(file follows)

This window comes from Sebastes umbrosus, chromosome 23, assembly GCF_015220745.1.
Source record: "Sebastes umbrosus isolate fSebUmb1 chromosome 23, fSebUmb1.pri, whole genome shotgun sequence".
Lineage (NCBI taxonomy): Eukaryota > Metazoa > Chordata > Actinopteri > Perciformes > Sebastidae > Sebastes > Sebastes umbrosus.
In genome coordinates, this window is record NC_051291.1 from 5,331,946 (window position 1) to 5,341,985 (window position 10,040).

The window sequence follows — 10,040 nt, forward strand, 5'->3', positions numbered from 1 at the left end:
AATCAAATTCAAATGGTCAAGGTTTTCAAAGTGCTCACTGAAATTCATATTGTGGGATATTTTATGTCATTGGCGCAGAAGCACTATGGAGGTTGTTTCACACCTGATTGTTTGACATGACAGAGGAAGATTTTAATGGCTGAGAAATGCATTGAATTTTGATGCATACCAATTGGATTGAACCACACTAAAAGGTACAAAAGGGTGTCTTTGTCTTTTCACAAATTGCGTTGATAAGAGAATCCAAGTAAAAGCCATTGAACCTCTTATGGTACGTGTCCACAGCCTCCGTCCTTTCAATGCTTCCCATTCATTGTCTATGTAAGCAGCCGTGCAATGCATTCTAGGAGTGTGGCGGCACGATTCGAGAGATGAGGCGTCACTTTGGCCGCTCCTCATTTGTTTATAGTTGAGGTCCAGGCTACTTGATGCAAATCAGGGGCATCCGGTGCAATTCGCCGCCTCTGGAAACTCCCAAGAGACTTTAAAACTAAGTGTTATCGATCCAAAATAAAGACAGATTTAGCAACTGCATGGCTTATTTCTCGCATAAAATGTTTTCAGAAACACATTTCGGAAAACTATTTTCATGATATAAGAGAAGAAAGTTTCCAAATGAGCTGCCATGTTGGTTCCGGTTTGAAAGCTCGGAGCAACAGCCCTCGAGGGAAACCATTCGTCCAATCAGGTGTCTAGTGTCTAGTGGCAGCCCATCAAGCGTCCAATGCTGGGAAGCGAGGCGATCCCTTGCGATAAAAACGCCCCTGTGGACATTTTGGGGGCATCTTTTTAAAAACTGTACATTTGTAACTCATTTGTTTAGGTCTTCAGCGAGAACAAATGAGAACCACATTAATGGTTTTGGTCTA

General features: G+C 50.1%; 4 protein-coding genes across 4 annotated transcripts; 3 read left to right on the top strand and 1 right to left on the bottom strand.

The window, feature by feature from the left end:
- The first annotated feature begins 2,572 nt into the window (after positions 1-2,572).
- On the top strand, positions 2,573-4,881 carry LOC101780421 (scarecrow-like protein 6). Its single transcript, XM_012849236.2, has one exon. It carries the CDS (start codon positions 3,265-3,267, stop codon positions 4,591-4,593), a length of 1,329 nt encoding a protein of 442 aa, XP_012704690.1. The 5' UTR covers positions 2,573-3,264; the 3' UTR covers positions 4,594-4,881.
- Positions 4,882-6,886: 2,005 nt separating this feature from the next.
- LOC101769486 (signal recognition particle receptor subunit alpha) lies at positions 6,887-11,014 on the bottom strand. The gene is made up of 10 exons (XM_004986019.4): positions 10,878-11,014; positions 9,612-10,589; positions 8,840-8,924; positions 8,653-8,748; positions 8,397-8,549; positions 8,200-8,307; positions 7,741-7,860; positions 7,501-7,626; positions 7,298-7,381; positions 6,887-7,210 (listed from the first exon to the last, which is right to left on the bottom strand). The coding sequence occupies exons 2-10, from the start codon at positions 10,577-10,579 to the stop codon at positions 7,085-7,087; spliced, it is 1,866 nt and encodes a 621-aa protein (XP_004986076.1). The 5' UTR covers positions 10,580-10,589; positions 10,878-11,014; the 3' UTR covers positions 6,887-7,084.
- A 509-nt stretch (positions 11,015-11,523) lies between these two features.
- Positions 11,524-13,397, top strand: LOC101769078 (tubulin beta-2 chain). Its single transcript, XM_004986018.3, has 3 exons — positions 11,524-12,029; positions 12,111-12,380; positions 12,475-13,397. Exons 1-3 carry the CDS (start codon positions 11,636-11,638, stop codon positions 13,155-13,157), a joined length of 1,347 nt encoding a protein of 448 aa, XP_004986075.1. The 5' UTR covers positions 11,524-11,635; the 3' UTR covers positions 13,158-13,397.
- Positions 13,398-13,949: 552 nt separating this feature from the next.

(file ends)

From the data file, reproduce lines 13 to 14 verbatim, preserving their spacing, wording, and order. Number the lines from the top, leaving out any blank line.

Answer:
- A 509-nt stretch (positions 11,015-11,523) lies between these two features.
- Positions 11,524-13,397, top strand: LOC101769078 (tubulin beta-2 chain). Its single transcript, XM_004986018.3, has 3 exons — positions 11,524-12,029; positions 12,111-12,380; positions 12,475-13,397. Exons 1-3 carry the CDS (start codon positions 11,636-11,638, stop codon positions 13,155-13,157), a joined length of 1,347 nt encoding a protein of 448 aa, XP_004986075.1. The 5' UTR covers positions 11,524-11,635; the 3' UTR covers positions 13,158-13,397.